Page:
Chemical agents found in many institutional cleaning supplies may pose a health risk to hospital workers, according to a pilot study done by researchers from the University of Massachusetts Lowell and Harvard’s School of Public Health.
The study, published in last month’s issue of Environmental Health, was carried out at six eastern Massachusetts hospitals.
“The reason we started this study was that we received concerns from clinicians, housekeeping staff, and nurses about various cleaning agents,” said lead researcher Anila Bello, a research fellow in exposure and epidemiology at the Harvard School of Public Health. Some hospital workers had said that they had experienced exacerbated asthma symptoms, while others complained of skin irritation.
Researchers sought to identify ingredients in glass, bathroom, and general-purpose cleaners that may cause respiratory distress and skin irritation and then gauge the potential for exposure to these ingredients during common cleaning tasks.
Examples of these problem ingredients include quaternary ammonium compounds, 2-butoxyethanol, and ethanolamines, said Bello.
In addition to the specific chemical ingredients, cleaning techniques also affected the severity of the reactions.
Bello and her team looked at the relative exposure to chemicals during a variety of cleaning tasks. The study concluded that “high exposure” jobs include tasks that require a variety of products used in succession, such as cleaning bathrooms.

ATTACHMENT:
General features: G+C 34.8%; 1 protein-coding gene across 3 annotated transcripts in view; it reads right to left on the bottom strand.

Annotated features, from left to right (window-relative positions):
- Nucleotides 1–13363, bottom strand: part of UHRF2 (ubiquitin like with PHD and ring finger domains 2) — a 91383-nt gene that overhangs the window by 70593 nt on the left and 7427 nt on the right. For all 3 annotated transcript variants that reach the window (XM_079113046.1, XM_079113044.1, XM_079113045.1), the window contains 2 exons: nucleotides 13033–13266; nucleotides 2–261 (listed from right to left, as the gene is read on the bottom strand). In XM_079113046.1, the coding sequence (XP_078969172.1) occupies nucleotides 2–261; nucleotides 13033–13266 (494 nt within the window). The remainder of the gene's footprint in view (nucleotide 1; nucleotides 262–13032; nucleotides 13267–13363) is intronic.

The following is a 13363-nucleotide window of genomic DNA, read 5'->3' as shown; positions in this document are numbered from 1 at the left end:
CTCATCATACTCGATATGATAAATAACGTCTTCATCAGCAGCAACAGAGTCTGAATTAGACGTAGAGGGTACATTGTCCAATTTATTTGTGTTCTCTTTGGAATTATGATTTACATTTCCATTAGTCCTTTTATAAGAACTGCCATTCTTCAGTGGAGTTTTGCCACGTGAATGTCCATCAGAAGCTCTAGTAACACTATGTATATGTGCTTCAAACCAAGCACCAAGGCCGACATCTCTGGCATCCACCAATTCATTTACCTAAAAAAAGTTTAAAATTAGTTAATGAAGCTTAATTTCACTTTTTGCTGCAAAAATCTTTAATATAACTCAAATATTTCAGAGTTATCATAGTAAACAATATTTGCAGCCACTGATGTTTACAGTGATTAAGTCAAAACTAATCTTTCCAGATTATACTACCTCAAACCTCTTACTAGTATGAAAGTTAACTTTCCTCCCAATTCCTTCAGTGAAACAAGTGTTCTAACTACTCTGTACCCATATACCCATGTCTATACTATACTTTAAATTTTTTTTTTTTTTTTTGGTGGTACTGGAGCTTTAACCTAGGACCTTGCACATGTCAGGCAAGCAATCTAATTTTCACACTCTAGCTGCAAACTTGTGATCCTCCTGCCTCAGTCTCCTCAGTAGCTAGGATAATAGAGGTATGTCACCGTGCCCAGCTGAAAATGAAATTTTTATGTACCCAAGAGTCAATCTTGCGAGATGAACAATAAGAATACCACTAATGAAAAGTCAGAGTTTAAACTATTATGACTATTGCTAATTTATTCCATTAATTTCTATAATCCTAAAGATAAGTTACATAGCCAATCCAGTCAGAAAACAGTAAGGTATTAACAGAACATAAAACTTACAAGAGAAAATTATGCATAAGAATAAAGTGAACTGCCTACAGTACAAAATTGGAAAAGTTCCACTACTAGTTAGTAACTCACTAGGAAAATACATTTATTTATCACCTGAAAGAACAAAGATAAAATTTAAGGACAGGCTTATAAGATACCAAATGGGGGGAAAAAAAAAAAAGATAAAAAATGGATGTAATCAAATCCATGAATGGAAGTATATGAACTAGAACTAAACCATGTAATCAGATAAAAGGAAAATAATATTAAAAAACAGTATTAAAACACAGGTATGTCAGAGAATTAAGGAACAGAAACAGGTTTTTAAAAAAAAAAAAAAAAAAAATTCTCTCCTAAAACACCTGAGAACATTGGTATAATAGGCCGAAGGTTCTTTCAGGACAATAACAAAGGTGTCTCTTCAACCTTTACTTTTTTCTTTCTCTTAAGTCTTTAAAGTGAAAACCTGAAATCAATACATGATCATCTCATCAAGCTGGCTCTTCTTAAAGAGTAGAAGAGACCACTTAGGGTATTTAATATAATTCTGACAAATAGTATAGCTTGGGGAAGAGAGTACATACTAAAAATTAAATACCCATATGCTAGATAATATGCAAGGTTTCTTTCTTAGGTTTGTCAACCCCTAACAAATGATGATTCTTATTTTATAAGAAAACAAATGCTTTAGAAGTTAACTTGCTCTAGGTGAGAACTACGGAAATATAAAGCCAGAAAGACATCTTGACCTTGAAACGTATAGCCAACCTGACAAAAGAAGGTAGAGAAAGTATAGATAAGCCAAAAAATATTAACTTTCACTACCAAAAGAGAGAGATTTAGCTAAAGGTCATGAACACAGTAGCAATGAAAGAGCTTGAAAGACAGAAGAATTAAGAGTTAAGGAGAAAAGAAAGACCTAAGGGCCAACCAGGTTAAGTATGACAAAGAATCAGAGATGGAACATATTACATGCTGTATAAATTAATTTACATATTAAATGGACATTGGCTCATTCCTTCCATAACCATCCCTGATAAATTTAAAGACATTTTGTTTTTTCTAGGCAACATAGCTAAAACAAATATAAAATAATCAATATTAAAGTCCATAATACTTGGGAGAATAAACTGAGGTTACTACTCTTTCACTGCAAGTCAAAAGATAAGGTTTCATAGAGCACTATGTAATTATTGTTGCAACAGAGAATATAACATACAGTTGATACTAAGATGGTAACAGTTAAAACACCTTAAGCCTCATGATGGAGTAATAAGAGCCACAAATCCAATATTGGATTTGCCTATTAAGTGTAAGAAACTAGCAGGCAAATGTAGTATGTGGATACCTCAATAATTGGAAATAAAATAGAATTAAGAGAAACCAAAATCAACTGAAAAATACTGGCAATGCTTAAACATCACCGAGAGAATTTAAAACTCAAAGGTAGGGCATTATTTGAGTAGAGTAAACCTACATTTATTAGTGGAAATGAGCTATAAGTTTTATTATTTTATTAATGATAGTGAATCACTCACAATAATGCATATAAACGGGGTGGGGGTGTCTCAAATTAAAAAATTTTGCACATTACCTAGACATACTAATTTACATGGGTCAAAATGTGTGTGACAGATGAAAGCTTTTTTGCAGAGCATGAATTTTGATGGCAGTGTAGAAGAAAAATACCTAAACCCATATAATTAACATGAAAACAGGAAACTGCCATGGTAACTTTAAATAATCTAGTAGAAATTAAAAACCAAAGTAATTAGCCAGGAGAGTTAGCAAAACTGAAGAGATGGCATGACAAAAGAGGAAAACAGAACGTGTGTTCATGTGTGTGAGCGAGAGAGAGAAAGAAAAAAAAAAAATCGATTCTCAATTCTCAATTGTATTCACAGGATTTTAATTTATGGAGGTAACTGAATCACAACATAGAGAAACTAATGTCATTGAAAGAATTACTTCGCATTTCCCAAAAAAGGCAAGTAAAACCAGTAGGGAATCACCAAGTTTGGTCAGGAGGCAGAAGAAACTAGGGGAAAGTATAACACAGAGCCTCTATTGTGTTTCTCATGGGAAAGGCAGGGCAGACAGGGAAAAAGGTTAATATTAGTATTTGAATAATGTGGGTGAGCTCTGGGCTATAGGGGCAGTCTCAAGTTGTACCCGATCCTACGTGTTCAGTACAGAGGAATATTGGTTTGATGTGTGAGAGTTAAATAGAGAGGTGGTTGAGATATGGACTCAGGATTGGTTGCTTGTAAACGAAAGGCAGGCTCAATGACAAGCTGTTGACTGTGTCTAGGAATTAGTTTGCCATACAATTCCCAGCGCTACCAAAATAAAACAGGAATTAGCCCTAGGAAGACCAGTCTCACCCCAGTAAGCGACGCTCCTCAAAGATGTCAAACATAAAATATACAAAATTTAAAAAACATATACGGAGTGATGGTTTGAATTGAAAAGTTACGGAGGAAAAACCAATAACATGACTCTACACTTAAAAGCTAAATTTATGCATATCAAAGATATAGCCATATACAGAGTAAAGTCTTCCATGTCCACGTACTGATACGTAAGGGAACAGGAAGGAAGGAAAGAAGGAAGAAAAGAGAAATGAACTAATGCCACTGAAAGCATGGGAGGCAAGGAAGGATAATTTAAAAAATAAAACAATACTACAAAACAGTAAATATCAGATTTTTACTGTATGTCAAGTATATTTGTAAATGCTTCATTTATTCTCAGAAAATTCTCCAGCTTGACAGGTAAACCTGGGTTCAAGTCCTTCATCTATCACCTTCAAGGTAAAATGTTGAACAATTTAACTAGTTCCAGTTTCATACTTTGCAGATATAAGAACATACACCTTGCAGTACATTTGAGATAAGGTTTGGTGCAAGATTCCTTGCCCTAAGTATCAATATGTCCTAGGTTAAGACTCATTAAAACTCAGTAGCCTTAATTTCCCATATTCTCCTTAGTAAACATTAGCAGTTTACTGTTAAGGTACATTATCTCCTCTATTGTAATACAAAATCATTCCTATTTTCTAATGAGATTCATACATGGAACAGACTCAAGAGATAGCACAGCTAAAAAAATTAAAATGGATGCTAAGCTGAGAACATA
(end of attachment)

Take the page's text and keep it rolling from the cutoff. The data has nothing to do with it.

“Aerosol cleaners and cleaning tasks that involve application over large surface area are some of the most hazardous in terms of the highest exposure,” said Margaret M. Quinn, a member of the research team who is a professor at the UMass Lowell.
Though this study made no conclusions pertaining to patient health risk, the researchers have also carried out a study that shows that the organic vapors from cleaning products do hang in the air for sometimes 20 minutes or more, which create a poor indoor environment, Quinn said.
While more research is needed, there are steps that hospitals and other institutions can take to reduce exposure to harmful chemicals.
“Things that could be done are to avoid spraying when possible,” Quinn said. “Wiping is better than spraying, any thing that aerosols should be avoided. Also, have ventilation is important.”
Hospitals can also switch to more environmentally friendly, “green” cleaning products, which are safer and have fewer hazardous ingredients, said Bello.